A Closer Look into Synthetic Cannabinoids, Also Known As, K2/Spice

A Closer Look into Synthetic Cannabinoids, Also Known As, K2/Spice

One of the so-called “designer drugs” we talk about frequently is colloquially known as “K2/Spice”; named for the earliest products to became popular in the U.S. This colloquialism is why the drug testing industry decided to call our synthetic cannabinoid test a “K2/Spice Test”. More accurately, these substances are called “synthetic cannabinoids”. This designation is because the active chemicals bind to the same cannabinoid receptors in the human body that THC – the primary psychoactive component of marijuana – affects. In fact, this group of substances was synthesized in an attempt to find an alternative to marijuana. Interestingly enough, this research was funded by NIDA (National Institute on Drug Abuse).


The first synthetic cannabinoid was synthesized in 1988; it was created by an organic chemist at Clemson University named John W. Huffman. He used his initials and designated this range of chemicals JWH-XXX (XXX representing the version numbers of his creations). There are nearly 400 active substances synthesized by Dr. Huffman (JWH-004 through JWH-425, with a few gaps for versions that were inactive or otherwise not optimal). We first started seeing evidence of these chemicals in illicit formulations in 2008, with JWH-018 & JWH-073 being the earliest; as mentioned above, the first retail products that we saw were K2 and Spice.


While there are a couple of synthetic cannabinoids that have an acceptable medical use, the vast majority of them are rightly considered dangerous drugs. Some of the effects (usually at lower doses) do mimic the effects of THC, but the side-effects are much more severe than THC and can include paranoia and psychosis. It is such an extreme substance that Dr. Huffman himself has said “It bothers me that people are so stupid as to use this stuff”.


As with the naming scheme, the drug testing industry also targeted these earliest versions of this burgeoning drug when determining which substances the test should detect. As such, the earliest tests were simply detecting the JWH-018 & JWH-073 (and their metabolites). As governments scrambled to enact laws against these substances, the manufacturers turned to other synthetic cannabinoids in their products to try and stay ahead of the law. Thus began the great “whack-a-mole” between manufacturers, law-makers, and drug test manufacturers trying to stay ahead of the changes. Currently our K2/Spice test detects 18 different substances. Unfortunately, not including the JWH compounds, there are 100+ synthetic cannabinoids that have been synthesized, but the test is constantly evolving. Recently we started seeing a synthetic cannabinoid hitting the streets that is a different structural classification (one of seven such classifications) – still part of the 100+ mentioned above. Substances in this classification, as well as the tests for them, are being colloquially referred to as K3. The K3 test detects another 14 substances. Currently the best solution for detecting synthetic cannabinoid use would be a “K2/K3 Combo” test; it is a test that has separate test areas for both classifications and provides a total of 32 substances detected.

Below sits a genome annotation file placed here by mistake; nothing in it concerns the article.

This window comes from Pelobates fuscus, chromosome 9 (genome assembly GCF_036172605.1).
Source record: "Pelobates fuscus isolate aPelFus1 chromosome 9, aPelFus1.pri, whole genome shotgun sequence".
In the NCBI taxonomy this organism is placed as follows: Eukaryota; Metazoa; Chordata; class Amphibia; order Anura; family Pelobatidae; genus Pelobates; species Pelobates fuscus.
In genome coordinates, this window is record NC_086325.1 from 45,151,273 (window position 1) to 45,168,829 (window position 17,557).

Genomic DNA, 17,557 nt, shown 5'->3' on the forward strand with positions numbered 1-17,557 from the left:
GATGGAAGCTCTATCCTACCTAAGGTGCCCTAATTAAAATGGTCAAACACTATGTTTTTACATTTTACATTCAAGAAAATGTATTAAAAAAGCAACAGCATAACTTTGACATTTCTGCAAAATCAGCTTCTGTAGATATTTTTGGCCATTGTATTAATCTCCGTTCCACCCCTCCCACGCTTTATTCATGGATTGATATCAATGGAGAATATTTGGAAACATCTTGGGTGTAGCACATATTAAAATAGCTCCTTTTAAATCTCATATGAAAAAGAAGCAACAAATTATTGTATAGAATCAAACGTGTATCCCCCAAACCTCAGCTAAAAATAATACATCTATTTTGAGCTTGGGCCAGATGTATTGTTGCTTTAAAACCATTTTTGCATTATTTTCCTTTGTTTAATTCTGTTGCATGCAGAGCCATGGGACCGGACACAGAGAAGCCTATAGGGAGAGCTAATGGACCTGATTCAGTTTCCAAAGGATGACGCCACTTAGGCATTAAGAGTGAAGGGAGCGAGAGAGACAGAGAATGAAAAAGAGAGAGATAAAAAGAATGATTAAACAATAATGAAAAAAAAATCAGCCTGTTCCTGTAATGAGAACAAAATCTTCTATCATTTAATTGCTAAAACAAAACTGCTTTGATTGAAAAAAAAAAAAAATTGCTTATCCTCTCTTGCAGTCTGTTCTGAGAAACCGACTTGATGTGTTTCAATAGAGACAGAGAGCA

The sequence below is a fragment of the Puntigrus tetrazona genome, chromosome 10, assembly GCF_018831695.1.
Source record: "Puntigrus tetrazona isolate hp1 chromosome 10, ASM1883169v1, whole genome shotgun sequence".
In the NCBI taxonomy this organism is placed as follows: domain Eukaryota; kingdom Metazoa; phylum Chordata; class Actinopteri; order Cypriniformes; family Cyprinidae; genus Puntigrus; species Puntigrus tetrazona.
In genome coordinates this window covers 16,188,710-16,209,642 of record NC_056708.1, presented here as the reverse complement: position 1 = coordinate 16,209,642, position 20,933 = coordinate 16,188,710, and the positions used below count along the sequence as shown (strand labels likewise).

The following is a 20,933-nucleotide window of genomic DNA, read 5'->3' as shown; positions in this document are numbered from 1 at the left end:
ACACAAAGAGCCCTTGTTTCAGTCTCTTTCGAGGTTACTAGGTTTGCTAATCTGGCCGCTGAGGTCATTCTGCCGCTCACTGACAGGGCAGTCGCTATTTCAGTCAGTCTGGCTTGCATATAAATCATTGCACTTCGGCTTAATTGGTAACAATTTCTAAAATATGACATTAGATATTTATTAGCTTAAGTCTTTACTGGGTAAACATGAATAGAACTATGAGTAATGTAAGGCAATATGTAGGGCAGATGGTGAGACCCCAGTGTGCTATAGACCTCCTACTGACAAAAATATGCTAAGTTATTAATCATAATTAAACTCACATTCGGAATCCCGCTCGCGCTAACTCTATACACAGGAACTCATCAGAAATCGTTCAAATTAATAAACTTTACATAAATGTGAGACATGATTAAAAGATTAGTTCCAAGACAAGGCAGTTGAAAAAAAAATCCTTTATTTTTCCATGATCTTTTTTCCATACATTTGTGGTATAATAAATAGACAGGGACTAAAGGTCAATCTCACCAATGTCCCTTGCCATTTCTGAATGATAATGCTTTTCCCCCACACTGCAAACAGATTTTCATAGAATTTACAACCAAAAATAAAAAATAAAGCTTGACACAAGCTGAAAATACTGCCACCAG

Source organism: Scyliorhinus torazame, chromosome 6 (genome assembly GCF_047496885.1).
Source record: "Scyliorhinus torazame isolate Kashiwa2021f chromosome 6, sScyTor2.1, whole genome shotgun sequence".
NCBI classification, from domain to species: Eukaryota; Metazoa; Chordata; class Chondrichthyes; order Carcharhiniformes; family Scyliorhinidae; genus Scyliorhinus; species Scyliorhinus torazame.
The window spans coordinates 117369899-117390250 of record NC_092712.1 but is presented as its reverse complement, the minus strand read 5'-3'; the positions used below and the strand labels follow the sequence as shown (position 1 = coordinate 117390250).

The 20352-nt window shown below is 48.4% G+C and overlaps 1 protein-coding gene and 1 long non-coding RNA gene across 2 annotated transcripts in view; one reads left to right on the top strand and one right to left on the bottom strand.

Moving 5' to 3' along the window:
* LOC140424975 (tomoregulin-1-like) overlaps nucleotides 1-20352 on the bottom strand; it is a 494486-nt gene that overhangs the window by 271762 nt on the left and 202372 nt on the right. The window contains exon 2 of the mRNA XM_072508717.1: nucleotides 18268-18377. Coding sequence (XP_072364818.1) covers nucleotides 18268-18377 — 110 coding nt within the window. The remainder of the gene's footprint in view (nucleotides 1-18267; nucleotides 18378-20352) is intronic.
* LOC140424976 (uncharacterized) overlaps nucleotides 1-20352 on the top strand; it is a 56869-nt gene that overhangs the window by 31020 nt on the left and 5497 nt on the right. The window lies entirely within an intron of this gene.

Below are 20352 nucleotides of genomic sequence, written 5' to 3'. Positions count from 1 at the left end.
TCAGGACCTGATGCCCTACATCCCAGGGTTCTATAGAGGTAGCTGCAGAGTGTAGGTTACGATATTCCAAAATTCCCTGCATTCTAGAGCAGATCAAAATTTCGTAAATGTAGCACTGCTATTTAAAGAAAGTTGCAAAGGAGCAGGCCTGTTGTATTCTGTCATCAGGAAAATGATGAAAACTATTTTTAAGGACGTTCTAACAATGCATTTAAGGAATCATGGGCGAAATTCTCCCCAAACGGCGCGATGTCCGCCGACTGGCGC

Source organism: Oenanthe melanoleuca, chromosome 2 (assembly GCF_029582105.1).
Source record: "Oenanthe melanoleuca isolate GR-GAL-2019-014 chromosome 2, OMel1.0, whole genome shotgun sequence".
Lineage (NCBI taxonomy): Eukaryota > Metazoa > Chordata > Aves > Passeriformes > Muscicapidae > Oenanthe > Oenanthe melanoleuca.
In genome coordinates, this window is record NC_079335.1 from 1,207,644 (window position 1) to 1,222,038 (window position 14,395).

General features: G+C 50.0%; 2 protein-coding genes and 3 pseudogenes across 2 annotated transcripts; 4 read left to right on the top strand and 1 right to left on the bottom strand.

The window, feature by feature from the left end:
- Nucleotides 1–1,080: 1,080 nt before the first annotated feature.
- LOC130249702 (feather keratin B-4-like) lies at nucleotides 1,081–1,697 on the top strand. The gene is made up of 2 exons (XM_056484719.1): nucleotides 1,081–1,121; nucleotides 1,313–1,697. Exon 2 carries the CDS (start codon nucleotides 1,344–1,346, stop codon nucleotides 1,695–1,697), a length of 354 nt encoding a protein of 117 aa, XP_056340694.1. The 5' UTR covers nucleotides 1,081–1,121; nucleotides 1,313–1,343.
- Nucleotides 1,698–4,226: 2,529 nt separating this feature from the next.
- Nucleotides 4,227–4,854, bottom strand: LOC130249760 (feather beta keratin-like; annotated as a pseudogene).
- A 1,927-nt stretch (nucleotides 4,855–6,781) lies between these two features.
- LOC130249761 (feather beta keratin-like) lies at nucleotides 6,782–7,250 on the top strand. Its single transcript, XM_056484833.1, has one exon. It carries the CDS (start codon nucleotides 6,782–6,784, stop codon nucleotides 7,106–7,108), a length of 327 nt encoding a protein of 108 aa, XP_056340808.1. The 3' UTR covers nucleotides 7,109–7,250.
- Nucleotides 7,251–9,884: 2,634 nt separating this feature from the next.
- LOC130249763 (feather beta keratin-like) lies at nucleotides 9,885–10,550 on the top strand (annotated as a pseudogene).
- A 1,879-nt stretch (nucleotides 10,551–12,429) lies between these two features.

Luckily, as of now, synthetic cannabinoid use is on the decline. Hopefully tighter enforcement and education will continue this trend. In the meantime, we will – as always – continue our progress in providing you a method of detecting these dangerous substances.




Oral Fluid Testing: The Rise in Demand Amidst a Pandemic

Oral Fluid Testing: The Rise in Demand Amidst a Pandemic

Safer Alternative

Since March, as businesses and government agencies started closing and investigating safer alternative ways of testing procedures, more and more people have been inquiring about oral fluids testing for drugs of abuse. These are sometimes referred to as saliva tests or mouth swabs. So, let’s talk a little bit about what they are, how they work, and why the sudden spike in interest.

There are a couple of reasons for the impression that oral fluids testing allows for a safer collection protocol. Firstly, an oral fluids drug test can be performed remotely via video conferencing software. The administrator can watch the donor collect the specimen themselves, watch the collected specimen being inserted into the test, and watch the results develop without the device or donor leaving the camera view. Secondly, an oral fluids test can be performed in an outdoor setting while maintaining social distancing guidelines. Of course, the donor must remove their face covering to collect the specimen, but you should still be able to witness the entire process at a safe distance.


How They Work & Procedures